22% of respondents admit to clicking a phishing link in their personal email while approximately 14% clicked one in their work email, suggesting employees may let their guard down outside of work.
Just 14% said employees are responsible for cyber resilience within their company, with 74% ascribing responsibility to IT or senior leadership.
More education and prevention measures are critical to achieve cyber resilience, especially remote workers who need to access company resources from personal or shared public networks.
Even though the pandemic has brought a new reliance on cloud and collaboration services like Microsoft® 365, only 54% of respondents said they or their company backup their Microsoft 365 files, leaving a huge gap in data recovery plans.
Only 21% of respondents claim their company has increased cybersecurity training during the pandemic, despite an influx of attacks and more risk associated with a distributed workforce.
Just 60% think their company is cyber resilient, demonstrating a general lack of confidence in what companies are doing to help protect consumers and employees from hackers.
81% of people take steps to determine if an email is malicious, but one third still admit they've clicked on a scam in the last year.
64% look at the sender address
64% check if the email contains suspicious attachments
56% look for misspellings or bad punctuation in the email
45% check the link address (by hovering over link)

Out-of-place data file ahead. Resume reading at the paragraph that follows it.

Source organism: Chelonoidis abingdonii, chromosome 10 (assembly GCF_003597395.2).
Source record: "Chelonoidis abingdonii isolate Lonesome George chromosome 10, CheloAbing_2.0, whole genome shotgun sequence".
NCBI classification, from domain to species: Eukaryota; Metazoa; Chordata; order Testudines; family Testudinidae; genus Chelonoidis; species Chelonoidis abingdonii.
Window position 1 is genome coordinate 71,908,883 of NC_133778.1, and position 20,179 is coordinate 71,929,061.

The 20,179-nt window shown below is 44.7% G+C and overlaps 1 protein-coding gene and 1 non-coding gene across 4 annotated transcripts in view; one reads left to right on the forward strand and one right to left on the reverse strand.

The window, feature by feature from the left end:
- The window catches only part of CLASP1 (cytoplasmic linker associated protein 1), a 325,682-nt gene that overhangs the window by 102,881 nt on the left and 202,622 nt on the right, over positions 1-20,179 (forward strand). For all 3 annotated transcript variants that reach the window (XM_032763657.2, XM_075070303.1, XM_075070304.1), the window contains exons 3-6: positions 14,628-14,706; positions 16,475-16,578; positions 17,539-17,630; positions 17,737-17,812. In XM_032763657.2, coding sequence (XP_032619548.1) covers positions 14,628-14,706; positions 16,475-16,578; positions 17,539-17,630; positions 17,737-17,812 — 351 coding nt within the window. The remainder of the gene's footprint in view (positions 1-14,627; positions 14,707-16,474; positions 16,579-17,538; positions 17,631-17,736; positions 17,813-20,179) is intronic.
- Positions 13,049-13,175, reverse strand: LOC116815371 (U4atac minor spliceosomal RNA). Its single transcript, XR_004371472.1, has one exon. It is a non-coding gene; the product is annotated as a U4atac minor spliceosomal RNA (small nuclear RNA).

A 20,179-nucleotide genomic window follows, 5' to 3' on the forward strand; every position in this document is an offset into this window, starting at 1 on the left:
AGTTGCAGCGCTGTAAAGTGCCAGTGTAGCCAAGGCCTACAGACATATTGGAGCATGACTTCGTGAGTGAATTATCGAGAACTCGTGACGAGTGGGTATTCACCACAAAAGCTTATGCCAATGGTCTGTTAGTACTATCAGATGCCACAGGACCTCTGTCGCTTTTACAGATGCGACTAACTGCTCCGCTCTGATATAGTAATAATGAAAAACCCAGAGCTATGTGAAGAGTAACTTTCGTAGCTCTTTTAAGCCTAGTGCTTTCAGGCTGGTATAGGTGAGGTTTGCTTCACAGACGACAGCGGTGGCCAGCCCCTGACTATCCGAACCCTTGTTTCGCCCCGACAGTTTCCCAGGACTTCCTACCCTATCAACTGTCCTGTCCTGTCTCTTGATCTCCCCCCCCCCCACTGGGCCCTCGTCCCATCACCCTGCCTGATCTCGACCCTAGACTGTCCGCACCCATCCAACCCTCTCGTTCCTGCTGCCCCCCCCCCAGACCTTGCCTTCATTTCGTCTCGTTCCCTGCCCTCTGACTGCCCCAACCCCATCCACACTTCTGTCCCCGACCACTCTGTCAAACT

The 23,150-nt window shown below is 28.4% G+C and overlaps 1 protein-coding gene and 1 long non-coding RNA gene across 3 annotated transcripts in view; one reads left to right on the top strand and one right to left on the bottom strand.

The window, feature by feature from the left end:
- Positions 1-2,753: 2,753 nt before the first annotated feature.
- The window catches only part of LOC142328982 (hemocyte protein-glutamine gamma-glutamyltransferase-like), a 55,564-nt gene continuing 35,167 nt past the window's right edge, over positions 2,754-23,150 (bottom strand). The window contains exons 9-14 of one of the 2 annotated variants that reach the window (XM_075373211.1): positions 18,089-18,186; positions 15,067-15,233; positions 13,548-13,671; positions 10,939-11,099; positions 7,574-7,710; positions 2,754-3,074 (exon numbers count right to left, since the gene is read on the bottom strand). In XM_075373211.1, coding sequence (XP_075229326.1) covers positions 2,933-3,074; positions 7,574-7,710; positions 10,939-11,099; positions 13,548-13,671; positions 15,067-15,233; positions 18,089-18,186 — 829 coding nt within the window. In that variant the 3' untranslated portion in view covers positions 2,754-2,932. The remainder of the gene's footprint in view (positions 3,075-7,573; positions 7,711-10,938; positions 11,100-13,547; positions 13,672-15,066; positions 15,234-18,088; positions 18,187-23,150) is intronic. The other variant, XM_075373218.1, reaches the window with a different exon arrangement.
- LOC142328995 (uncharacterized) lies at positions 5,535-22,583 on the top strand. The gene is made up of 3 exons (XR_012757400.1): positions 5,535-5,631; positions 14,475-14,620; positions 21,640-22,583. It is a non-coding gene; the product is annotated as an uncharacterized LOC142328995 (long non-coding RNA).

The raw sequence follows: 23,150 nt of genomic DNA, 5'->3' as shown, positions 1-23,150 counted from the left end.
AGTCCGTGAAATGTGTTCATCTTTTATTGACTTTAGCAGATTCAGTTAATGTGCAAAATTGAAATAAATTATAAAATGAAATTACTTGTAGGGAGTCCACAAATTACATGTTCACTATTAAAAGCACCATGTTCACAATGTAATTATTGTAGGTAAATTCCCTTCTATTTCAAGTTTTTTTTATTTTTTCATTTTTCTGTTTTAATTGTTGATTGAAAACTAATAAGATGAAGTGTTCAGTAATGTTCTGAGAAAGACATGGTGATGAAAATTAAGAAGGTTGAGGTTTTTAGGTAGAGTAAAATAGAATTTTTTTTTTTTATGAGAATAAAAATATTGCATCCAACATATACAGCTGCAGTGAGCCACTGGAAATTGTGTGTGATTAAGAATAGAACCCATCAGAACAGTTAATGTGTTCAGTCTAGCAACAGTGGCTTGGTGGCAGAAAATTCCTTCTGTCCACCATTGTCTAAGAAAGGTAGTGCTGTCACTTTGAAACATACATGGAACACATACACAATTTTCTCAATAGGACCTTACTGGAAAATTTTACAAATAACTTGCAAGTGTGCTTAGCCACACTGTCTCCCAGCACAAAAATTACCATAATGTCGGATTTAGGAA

29% do an internet search for the sender's name/company
14% of respondents admit they do nothing to determine if a message is malicious – these employees need to be identified and given additional cybersecurity training and coaching.
Report Methodology: Webroot, an OpenText company, partnered with Lewis Research to survey 7,000 office professionals from the U.S., U.K., Japan, Germany, France, Italy, Australia and New Zealand in June 2020.
About OpenText OpenText, The Information Company™, enables organizations to gain insight through market leading information management solutions, on-premises or in the cloud.
Certain statements in this press release may contain words considered forward-looking statements or information under applicable securities laws. These statements are based on OpenText's current expectations, estimates, forecasts and projections about the operating environment, economies and markets in which the company operates. These statements are subject to important assumptions, risks and uncertainties that are difficult to predict, and the actual outcome may be materially different. OpenText's assumptions, although considered reasonable by the company at the date of this press release, may prove to be inaccurate and consequently its actual results could differ materially from the expectations set out herein. For additional information with respect to risks and other factors which could occur, see OpenText's Annual Report on Form 10-K, Quarterly Reports on Form 10-Q and other securities filings with the SEC and other securities regulators. Unless otherwise required by applicable securities laws, OpenText disclaims any intention or obligations to update or revise any forward-looking statements, whether as a result of new information, future events or otherwise.